This winter, I tried out nearly two dozen pairs of wireless headphones for a series of reviews, all of them running Bluetooth 4.0 or 4.1. From my testing, I had two main takeaways: (1) Wireless headphones can be a tremendous convenience — getting rid of that dangling wire feels great, whether you’re riding the subway, working out, or just cleaning up around the house; (2) getting wireless Bluetooth headphones to work can be a tremendous pain in the ass.
Pairing, across the board, was a chore. Certain headphones would simply stop being recognized by certain devices, and determining whether it was my headphones or my laptop or my phone causing the problem was a fun exercise in restarting each device and waiting. And while every set I tested worked great while I was inside, as soon as I stepped out the front door, I’d experience audio breakup — without the walls to bounce the Bluetooth radio signals off of, and with my water-filled body (don’t judge) blocking what signals could stretch from my phone to my headphones, I experienced signal loss unless I placed the phone in a shirt or jacket pocket directly next to my headphones.
When Apple erased the 3.5mm headphone jack from its new iPhone last September, it promised frustrated consumers that the jack would be replaced with something better than standard Bluetooth: headphones using its new, proprietary W1 chip. The W1 chip has been available in Beats Solo 3 Wireless (on-ear headphones), Power Beats 3 (workout headphones), AirPods (Apple’s no-wires-at-all earbuds), and now the Beat X earbuds (just regular old earbuds), available for sale today at $149.95. And, thanks to the W1 chip, Apple has indeed delivered on something better than Bluetooth. The downside? It’ll only work with Apple products.
Let’s take a moment to talk about the headphones themselves. The Beats line may be hugely popular, but it has a bad reputation among audiophiles for being overpriced for the amount of sound quality you get. The Beats X bucks that trend, with its 8mm drivers ditching Beats’ usual bass-heavy sound profile for something that feels richer along every bit of the audio spectrum. You can still get that good rumble going on, and deep-bass kicks still punch nicely, but it’s not as overpowering as other Beats headphones I’ve used, allowing you to hear the full range of every song. It comes with a variety of earbud tips to ensure a proper fit, and even comes with some winged options to help them lock in if you plan to use them while working out (they’re water-resistant but not waterproof, which should be fine for all but the sweatiest of people).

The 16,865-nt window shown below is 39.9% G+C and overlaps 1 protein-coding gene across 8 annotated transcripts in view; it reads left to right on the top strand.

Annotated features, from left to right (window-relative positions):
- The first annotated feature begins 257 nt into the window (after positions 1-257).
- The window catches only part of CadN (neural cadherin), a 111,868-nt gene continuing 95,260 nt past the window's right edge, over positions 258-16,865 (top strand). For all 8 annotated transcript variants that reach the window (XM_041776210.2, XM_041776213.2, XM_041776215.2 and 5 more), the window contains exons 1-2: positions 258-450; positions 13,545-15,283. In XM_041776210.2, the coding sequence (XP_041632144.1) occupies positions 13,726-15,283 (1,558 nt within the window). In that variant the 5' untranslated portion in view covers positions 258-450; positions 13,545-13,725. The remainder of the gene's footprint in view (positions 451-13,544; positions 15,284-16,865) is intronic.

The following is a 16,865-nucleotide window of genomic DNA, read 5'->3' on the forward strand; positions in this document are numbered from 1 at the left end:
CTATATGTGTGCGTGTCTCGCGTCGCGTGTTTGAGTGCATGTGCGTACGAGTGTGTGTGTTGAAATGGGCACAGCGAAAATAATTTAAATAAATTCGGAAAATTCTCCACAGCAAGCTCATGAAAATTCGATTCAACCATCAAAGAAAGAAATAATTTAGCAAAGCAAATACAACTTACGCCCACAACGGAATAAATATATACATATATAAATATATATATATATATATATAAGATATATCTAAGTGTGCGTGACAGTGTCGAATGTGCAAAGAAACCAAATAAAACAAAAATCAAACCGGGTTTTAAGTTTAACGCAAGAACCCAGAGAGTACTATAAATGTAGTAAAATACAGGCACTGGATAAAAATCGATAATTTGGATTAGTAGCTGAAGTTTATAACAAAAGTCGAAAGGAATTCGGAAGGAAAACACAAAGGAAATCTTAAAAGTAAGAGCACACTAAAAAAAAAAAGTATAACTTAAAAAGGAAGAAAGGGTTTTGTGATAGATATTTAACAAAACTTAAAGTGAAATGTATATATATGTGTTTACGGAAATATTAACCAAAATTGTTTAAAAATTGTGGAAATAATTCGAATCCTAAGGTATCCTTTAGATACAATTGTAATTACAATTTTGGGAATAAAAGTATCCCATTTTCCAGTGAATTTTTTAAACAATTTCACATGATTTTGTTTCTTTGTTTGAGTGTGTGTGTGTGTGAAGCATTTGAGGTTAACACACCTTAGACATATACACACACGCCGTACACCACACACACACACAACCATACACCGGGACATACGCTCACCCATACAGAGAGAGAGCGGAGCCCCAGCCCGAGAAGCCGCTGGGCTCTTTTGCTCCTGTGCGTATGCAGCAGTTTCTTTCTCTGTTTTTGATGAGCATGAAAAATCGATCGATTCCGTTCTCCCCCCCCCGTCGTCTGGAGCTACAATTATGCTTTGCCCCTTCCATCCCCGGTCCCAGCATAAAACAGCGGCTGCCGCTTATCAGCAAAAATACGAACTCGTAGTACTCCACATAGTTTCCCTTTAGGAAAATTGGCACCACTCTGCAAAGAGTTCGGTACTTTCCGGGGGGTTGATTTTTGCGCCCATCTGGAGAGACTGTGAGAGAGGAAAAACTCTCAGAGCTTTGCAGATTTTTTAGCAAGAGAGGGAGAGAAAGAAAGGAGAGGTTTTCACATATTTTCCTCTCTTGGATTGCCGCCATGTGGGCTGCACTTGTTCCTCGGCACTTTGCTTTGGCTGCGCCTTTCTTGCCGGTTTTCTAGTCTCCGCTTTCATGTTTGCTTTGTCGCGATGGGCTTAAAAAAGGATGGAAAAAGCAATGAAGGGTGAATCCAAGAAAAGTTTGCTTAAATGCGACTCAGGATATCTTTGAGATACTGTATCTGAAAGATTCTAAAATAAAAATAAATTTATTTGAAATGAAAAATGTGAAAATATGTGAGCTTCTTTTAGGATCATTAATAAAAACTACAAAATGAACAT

The Beats X also benefit by being charged by a Lightning cord instead of a micro-USB cord, like nearly every other wireless headphone on the market. This means you can quickly top off your headphones with power in just a few minutes. The claim is one hour of playtime after five minutes of charging, and while I wasn’t able to really nail down the accuracy of that claim, I did find that after running them dry, I was able to charge them while taking a shower and have them last my entire 75-minute commute — something I have not experienced with other wireless headphones. Fully charged, they get eight hours of battery life — a good amount, though other wireless headphones can exceed that.
But when it comes to pairing and performance outside, the Beats X really shine. Like other headphones with the W1 chip, you just turn them on and hold them next to an iOS 10 device (an iPhone or iPad works) and they’re paired. That pairing is also shared with any other devices you share an iCloud account with, and it’s easy to switch between devices, much more so than with traditional Bluetooth. When using them indoors, I found I could go much farther before audio started to cut out; casual testing showed them with about a 30-foot range. I experienced almost no audio breakup at all outside, without needing to keep the phone as close to the headphones as possible. I even was able to keep my iPhone in my bag without glitches, something that would render other wireless headphones useless.
Technically, the Beats X can also work with any Bluetooth-enabled device, but I’d recommend against buying them unless you’re running something on iOS. Right now, only Apple and Beats products have the W1 chip, and there’s no indication that’ll change. My hope is that eventually Apple will license out the W1 chip, or other manufacturers will find a standard to match it, because the tech is miles ahead of where Bluetooth is right now.
I’ve enjoyed the AirPods; rumors of them flying out of your ears at the slightest provocation haven’t been true for me. But the sound remains average, and I still worry about misplacing one of them in my pocket if I’m being careless or am in a hurry. If you’re going to get a pair of headphones with a W1 chip inside — and if you’re an iPhone user who wants that wireless lifestyle, I think you should — I’d recommend the Beats X as your headphone of choice.